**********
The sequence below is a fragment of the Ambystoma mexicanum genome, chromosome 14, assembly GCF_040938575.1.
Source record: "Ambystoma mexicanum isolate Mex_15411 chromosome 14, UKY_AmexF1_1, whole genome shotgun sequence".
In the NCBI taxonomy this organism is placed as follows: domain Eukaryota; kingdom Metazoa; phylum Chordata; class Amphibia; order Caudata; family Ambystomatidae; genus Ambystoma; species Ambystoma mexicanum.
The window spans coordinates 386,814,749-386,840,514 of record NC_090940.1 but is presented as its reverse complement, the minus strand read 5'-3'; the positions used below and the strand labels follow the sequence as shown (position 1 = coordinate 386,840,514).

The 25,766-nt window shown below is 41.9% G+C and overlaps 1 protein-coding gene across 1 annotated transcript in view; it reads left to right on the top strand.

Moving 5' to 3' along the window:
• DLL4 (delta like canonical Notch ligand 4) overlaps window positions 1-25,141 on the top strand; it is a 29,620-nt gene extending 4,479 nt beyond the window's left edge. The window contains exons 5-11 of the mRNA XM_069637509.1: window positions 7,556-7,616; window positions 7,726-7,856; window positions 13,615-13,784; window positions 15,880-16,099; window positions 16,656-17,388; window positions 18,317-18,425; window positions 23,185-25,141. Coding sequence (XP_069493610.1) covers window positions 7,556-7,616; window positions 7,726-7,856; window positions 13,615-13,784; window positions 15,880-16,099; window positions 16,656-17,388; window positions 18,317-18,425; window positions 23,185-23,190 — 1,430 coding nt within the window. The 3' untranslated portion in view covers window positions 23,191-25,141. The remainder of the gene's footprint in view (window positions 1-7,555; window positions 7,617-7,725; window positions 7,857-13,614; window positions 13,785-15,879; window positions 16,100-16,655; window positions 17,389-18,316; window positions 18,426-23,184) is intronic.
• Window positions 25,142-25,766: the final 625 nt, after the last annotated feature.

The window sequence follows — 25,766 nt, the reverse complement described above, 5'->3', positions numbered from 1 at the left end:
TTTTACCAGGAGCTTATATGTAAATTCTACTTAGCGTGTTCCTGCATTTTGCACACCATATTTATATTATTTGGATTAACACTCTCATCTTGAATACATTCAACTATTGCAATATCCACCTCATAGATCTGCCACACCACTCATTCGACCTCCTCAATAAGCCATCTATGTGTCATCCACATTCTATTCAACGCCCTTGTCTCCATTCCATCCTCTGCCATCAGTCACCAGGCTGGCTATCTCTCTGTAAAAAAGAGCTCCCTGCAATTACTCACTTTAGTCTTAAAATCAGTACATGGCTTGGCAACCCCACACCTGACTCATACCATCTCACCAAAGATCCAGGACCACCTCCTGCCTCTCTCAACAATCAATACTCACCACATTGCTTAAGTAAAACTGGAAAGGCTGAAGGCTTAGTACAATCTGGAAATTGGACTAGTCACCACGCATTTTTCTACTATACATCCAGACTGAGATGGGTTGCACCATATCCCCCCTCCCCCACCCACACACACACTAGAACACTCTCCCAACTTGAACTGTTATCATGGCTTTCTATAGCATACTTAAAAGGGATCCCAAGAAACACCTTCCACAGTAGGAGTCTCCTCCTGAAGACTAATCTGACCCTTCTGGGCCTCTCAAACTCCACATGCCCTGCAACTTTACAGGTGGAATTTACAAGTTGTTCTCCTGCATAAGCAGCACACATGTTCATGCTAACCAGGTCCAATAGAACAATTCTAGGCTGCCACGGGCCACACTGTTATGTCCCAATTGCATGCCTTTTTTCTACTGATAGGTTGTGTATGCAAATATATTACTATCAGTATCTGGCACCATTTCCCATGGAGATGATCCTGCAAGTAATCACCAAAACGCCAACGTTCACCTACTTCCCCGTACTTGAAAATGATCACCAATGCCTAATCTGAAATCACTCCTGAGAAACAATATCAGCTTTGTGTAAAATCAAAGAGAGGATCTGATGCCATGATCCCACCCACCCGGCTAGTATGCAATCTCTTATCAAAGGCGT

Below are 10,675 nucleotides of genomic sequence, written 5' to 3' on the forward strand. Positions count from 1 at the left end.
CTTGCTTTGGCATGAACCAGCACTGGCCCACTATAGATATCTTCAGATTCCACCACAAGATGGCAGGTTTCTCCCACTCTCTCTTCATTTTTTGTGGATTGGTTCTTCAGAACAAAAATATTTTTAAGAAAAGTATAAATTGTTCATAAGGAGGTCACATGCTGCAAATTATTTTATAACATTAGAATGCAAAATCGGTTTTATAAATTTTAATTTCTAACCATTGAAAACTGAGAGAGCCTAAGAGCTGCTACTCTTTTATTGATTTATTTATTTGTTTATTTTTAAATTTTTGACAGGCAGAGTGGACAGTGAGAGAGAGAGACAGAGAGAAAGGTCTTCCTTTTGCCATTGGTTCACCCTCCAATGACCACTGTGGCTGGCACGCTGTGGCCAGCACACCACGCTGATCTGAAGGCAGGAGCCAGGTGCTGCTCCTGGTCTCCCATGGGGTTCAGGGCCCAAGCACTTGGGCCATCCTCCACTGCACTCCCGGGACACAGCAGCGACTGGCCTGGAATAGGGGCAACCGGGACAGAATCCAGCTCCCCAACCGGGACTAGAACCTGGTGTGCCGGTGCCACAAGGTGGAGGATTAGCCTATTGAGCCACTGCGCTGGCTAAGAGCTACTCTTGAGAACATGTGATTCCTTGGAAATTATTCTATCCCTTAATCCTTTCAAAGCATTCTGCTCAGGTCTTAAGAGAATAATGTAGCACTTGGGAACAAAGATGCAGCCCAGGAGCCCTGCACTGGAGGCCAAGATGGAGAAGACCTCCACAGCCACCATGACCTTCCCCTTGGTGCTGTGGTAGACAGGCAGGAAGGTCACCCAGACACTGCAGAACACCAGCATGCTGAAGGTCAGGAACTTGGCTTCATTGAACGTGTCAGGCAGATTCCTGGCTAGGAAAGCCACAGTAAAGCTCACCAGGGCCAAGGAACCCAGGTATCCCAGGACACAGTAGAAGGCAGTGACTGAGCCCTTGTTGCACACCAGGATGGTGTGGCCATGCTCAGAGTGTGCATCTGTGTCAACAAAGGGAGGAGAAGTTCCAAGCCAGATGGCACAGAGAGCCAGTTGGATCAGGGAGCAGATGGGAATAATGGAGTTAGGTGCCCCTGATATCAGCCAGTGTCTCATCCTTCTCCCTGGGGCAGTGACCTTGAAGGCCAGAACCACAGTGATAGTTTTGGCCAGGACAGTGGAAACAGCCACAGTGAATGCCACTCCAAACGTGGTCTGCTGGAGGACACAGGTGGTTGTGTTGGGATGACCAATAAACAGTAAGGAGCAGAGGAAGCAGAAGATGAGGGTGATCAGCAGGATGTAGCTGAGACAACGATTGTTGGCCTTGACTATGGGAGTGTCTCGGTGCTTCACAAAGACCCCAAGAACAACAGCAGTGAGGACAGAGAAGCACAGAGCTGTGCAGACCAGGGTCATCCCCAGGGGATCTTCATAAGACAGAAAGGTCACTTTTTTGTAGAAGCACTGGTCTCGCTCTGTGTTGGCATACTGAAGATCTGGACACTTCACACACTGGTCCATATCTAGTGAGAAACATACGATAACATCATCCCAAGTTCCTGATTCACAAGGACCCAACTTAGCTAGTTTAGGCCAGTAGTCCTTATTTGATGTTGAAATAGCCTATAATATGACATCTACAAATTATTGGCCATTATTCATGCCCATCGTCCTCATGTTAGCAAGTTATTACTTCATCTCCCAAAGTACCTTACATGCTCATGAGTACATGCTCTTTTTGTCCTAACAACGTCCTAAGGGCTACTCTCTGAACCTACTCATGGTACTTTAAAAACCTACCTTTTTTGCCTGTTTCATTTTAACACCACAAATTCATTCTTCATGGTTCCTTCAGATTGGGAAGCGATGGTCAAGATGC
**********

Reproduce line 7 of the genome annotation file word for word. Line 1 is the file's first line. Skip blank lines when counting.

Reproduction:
• DLL4 (delta like canonical Notch ligand 4) overlaps window positions 1-25,141 on the top strand; it is a 29,620-nt gene extending 4,479 nt beyond the window's left edge. The window contains exons 5-11 of the mRNA XM_069637509.1: window positions 7,556-7,616; window positions 7,726-7,856; window positions 13,615-13,784; window positions 15,880-16,099; window positions 16,656-17,388; window positions 18,317-18,425; window positions 23,185-25,141. Coding sequence (XP_069493610.1) covers window positions 7,556-7,616; window positions 7,726-7,856; window positions 13,615-13,784; window positions 15,880-16,099; window positions 16,656-17,388; window positions 18,317-18,425; window positions 23,185-23,190 — 1,430 coding nt within the window. The 3' untranslated portion in view covers window positions 23,191-25,141. The remainder of the gene's footprint in view (window positions 1-7,555; window positions 7,617-7,725; window positions 7,857-13,614; window positions 13,785-15,879; window positions 16,100-16,655; window positions 17,389-18,316; window positions 18,426-23,184) is intronic.